Potassium nitrate priming to mitigate the salt stress on cucumber seedlings

Carlos Eduardo da Silva Oliveira, Fábio Steiner


Salinity is one of the abiotic stresses that further limit the seed germination and growth of plants because of low water potential of the soil. In this study, seeds of cucumber (Cucumis sativus L., cv. Aodai Melhorado) were used to investigate the effects of potassium nitrate priming on germination and early seedling growth under different salinity levels. It was hypothesized that priming with potassium nitrate may improve seed germination and plant establishment by mitigating the negative effects of saline stress through its role in cell osmotic balance. The seeds were soaked in distilled water or in a 2 g L-1 KNO3 solution at 25 ºC for 6 hours, and after drying, were distributed in plastic boxes with blotter paper containing different salt solutions prepared with concentrations of 0 (control), 25, 50, 75 and 100 mmol NaCl L-1. The plastic boxes were kept into a seed germinator, at 25 ºC for 10 days. A completely randomized design in a 2 x 5 factorial scheme with four replications of 25 seeds each was used. The results showed that the priming of cucumber seeds with potassium nitrate had little effect to improve germination capacity and growth rate of seedlings under salt stress conditions. Low salt concentrations may induce osmotic adjustment activity in the cucumber plants and lead to increases in hypocotyl and radicle length of seedlings, whereas higher concentrations cause severe inhibition of plant growth. The “Aodai Melhorado” cucumber cultivar is a moderately tolerant genotype to salt stress during the germination and seedling establishment stage by presenting yield stability index greater than 0.50 until the level of 100 mmol NaCl L-1.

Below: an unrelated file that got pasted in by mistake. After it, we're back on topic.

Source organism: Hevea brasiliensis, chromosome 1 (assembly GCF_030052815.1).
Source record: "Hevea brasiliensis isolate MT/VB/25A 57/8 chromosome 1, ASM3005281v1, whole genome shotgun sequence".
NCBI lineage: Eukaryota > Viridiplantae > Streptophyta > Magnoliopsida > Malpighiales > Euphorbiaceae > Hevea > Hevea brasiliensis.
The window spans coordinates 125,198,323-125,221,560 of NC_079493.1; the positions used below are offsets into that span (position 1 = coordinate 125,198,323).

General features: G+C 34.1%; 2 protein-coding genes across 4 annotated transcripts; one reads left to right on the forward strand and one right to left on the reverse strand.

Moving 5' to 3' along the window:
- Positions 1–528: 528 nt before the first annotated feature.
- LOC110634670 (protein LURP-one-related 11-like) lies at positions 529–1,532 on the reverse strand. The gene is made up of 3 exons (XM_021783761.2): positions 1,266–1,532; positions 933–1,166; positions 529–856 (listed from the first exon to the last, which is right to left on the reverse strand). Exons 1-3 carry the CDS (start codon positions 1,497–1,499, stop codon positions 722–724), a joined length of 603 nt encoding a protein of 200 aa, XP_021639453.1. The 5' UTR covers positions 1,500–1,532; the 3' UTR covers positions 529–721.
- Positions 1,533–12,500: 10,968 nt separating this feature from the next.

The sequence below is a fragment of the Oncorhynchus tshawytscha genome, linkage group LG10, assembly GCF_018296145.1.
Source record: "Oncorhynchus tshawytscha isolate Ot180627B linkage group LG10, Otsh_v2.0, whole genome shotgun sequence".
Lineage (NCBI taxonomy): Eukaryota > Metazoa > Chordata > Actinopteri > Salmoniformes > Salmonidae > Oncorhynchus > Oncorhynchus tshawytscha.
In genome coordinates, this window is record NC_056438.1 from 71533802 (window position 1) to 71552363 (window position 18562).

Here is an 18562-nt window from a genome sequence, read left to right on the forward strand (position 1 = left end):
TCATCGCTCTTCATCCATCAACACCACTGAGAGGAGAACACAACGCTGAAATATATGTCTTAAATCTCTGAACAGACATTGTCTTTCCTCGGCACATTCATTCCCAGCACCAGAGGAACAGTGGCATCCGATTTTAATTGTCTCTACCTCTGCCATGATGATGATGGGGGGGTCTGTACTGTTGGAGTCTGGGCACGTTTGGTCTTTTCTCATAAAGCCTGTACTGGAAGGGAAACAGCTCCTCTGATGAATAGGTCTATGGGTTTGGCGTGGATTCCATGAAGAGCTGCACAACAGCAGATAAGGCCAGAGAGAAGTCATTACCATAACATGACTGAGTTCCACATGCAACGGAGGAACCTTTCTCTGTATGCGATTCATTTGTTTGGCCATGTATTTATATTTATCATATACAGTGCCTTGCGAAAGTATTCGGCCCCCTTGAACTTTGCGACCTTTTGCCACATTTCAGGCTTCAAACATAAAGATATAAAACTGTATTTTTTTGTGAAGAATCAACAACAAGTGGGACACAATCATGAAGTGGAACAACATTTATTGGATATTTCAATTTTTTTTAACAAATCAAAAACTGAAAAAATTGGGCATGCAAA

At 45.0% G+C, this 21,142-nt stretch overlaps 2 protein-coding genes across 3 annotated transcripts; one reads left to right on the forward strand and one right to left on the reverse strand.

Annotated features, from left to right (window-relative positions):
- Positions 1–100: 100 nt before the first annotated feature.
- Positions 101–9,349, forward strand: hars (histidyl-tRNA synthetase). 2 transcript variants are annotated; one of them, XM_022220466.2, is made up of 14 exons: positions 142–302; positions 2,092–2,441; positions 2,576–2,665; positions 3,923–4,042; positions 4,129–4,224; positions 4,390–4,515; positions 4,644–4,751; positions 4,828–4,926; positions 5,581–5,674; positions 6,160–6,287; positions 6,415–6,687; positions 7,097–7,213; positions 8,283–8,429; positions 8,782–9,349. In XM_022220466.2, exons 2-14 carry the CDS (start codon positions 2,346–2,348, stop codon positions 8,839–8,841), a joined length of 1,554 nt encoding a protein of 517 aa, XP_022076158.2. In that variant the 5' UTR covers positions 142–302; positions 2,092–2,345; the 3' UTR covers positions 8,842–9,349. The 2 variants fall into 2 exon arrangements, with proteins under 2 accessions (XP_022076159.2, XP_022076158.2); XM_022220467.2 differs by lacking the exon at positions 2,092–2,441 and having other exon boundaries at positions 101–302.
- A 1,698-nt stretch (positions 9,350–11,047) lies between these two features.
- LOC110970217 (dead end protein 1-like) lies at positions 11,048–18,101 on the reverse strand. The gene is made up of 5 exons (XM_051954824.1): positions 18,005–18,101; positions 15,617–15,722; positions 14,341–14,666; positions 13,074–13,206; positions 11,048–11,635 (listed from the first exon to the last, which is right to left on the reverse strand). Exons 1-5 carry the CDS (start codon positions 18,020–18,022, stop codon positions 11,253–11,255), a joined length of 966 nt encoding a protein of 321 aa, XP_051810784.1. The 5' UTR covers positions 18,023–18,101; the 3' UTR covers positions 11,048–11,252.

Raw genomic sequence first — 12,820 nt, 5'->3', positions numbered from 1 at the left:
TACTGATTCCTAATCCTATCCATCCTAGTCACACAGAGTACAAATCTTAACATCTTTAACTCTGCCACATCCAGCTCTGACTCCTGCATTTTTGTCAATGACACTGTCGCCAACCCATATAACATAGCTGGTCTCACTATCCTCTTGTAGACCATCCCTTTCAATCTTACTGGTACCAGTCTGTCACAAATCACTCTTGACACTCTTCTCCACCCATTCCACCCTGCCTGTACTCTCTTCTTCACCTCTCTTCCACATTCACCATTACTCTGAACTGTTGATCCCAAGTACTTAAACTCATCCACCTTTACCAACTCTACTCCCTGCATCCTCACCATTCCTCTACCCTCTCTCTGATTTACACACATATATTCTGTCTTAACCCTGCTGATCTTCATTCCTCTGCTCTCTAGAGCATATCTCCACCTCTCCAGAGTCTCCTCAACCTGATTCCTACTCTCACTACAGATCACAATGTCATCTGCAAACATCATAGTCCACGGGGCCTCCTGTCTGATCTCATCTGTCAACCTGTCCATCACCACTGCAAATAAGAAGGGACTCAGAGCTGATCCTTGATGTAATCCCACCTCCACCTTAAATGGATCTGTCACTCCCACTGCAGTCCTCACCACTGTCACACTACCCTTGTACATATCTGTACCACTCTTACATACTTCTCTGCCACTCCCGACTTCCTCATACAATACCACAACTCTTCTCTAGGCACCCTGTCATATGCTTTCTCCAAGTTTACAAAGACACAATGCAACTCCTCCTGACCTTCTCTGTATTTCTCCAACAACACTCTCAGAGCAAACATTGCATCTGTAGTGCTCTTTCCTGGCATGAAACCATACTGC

Cucumis sativus L.; osmopriming; salinity; salt tolerance; seed germination.

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